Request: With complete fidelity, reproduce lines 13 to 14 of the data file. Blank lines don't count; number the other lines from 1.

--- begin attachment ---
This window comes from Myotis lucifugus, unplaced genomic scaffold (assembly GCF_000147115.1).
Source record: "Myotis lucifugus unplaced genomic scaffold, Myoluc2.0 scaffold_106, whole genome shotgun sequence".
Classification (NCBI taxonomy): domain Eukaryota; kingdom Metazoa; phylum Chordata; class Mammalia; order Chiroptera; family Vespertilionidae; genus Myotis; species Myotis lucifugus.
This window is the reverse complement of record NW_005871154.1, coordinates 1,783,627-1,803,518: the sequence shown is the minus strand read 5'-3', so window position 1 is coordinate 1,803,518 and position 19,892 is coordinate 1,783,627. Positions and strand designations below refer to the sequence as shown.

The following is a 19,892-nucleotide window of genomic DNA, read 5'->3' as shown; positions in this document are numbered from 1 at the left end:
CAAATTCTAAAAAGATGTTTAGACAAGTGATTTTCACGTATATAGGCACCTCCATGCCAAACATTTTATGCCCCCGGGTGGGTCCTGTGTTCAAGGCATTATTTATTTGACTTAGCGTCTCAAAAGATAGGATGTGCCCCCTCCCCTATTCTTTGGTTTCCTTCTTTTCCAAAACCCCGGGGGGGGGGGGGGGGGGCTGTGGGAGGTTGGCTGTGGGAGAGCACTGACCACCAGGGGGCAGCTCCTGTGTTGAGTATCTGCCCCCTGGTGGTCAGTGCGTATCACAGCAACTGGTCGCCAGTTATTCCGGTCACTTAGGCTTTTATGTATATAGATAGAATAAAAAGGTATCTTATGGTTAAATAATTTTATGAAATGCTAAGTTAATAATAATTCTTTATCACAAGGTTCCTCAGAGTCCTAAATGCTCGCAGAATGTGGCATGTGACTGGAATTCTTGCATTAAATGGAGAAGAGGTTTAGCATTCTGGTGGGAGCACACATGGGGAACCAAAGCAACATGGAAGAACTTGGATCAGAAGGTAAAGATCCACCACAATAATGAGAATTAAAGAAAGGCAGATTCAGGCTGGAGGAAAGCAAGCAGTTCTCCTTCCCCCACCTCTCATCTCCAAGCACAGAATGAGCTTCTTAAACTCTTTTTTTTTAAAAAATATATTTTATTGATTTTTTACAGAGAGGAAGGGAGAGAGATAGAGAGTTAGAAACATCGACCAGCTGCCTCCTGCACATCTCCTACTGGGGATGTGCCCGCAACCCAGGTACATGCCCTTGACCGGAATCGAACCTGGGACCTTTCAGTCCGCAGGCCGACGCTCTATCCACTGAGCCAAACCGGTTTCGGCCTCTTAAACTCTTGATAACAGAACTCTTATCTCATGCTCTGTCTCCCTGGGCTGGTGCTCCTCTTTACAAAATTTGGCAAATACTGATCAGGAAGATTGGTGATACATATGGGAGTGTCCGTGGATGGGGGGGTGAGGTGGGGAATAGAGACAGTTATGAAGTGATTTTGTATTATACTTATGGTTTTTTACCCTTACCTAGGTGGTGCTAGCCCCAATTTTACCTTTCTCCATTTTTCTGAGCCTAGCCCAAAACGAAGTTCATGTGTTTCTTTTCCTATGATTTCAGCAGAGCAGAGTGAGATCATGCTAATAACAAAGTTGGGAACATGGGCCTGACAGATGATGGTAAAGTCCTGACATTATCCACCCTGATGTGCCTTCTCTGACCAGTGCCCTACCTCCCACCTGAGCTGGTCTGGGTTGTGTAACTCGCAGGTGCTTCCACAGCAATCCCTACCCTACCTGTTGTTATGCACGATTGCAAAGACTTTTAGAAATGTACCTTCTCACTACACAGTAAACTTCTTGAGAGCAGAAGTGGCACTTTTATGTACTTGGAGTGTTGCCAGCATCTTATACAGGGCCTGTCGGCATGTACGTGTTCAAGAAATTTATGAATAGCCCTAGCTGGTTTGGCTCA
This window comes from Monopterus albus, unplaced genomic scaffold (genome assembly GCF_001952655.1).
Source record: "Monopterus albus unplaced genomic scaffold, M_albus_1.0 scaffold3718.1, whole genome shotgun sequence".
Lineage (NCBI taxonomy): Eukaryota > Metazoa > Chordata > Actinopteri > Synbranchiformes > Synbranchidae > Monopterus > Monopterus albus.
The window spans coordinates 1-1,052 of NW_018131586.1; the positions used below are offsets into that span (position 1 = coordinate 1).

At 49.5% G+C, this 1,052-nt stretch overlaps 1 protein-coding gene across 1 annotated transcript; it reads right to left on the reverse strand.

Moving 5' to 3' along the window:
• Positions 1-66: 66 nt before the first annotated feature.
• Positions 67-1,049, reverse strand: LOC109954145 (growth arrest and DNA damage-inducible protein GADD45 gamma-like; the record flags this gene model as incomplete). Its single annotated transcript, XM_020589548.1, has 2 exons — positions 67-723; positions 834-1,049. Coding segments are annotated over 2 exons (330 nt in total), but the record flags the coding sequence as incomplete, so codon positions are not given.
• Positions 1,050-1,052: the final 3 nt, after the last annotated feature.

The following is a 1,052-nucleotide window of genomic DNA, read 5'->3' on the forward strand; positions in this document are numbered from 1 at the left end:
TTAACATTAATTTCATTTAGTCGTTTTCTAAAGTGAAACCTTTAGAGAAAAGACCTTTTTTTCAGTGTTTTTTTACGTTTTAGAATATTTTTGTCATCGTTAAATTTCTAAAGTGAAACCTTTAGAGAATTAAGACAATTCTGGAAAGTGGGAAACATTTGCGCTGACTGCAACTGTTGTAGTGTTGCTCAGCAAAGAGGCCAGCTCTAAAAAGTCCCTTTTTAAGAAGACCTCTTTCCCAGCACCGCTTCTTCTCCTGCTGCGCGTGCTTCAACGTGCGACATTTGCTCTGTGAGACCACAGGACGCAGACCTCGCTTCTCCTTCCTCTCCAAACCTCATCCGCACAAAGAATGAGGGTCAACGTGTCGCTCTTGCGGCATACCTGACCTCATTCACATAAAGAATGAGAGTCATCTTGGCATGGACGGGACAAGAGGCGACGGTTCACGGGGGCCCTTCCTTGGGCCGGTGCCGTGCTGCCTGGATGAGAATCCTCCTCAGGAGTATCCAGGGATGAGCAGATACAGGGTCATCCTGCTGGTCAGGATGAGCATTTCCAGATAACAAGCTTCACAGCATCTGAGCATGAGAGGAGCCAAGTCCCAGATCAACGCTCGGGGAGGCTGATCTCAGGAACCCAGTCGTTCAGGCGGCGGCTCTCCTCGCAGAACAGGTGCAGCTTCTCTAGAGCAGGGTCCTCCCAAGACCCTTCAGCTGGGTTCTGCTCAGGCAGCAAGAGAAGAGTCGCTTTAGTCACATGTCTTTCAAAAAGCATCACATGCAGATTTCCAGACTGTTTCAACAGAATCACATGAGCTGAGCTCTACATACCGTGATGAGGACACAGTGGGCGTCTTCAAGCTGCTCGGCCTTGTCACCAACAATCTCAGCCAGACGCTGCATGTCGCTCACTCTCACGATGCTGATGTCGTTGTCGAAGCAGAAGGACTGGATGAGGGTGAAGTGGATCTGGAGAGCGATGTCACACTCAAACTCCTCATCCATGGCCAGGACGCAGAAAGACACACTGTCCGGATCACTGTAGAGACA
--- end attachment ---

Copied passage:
• Positions 1-66: 66 nt before the first annotated feature.
• Positions 67-1,049, reverse strand: LOC109954145 (growth arrest and DNA damage-inducible protein GADD45 gamma-like; the record flags this gene model as incomplete). Its single annotated transcript, XM_020589548.1, has 2 exons — positions 67-723; positions 834-1,049. Coding segments are annotated over 2 exons (330 nt in total), but the record flags the coding sequence as incomplete, so codon positions are not given.